Students need to speak up to administration

Matthew Dosland ('19)

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I often hear something along these lines from students: “It’s a problem definitely, but administration has bigger issues, especially low enrollment, to focus on.”

I agree, low enrollment is probably the single biggest issue facing Luther College right now. But low enrollment is a multi-faceted problem and saying that administration should focus on low enrollment and not solve other problems facing Luther students is absurd.

In fact, it is contradictory. Luther has obligations to its past, current, and future students.

It seems like administration cannot be told that it is unreasonable to overlook an issue on campus so they can “focus on low enrollment.” Maybe the issue brought up would improve student life on campus, and current campus issues should always be one of the foremost concerns for the administration.

If the administration ignores a problem because they are focusing on low enrollment then I think we have found the reason for low enrollment. But administration is not ignoring problems they are told about; they are not receiving feedback from students about campus life.

The solution to low enrollment starts through recruiting and advertising with the administration, which they appear to be doing by reaching out to and recruiting in larger metropolitan areas. But once those prospective students get on campus and talk with Luther students, they find out what it is like to go here, and that is the biggest factor in a student choosing one college over another.

What is it like to be a student at this institution? The students here could tell prospective students that enrollment is down and the whole college is worried and other issues are being ignored because of the “more pressing issue of low enrollment.”

What does that tell a prospective student? They have to come here so problems will be fixed? They have to hope that the problems will be solved in the next one to four years while they go to school here? No one wants to spend any amount of money to go to an institution that has problems that will not be fixed by the admission of that own institution’s students.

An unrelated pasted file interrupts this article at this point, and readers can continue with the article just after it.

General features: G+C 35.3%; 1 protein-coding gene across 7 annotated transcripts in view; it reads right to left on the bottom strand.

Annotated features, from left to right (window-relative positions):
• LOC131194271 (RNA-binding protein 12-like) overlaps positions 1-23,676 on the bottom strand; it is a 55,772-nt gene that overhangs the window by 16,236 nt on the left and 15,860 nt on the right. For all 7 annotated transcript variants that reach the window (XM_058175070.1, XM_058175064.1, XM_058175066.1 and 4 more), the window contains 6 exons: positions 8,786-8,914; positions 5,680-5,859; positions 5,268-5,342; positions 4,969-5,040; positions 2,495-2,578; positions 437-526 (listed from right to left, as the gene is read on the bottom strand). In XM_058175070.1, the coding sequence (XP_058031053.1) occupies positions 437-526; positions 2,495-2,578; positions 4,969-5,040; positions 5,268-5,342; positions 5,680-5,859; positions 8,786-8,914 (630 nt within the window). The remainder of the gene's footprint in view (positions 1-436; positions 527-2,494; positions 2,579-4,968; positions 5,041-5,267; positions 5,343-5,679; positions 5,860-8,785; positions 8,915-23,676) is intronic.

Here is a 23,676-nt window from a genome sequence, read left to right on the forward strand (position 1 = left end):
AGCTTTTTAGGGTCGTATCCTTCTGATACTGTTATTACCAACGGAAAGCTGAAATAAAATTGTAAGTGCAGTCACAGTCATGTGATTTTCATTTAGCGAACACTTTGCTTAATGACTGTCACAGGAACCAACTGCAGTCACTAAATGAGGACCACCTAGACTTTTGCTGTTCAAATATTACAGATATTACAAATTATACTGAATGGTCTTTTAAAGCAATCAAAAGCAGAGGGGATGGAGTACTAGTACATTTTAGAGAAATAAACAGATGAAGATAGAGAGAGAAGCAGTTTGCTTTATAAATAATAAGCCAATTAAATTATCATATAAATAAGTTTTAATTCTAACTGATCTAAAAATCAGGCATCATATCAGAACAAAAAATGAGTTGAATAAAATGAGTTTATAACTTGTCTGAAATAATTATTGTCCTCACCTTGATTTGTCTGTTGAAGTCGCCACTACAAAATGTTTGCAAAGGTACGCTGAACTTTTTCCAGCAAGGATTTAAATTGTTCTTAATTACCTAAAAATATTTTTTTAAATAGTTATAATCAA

All of this is to say that students here need to take a hard stance on issues that matter to them. If you think a problem is worth fixing, tell someone. Make it an issue; force Luther to address the problem. Nothing will be fixed by assuming the administration will do nothing.

If you assume a problem will not be fixed and you never mention the issue to someone who could have made a difference, how are they supposed to fix that problem? This is an unrealistic expectation on the part of the students and it is a perspective that needs to be changed in order for this institution to better itself.

Forcing the administration to confront issues will lead to one of two things. They will fix the problem and show their commitment to the past, present, and future student body; or they will ignore the problem, and at least then we know they do not care about us.

At the moment though, we as the students do not know if the administration cares about us or not. All we know right now is administration is trying to fix the problems they know about and increase enrollment.

So to current students, let’s take responsibility and do something about our lives on this campus. We are the ones paying them, right?


Matthew Dosland (‘19)

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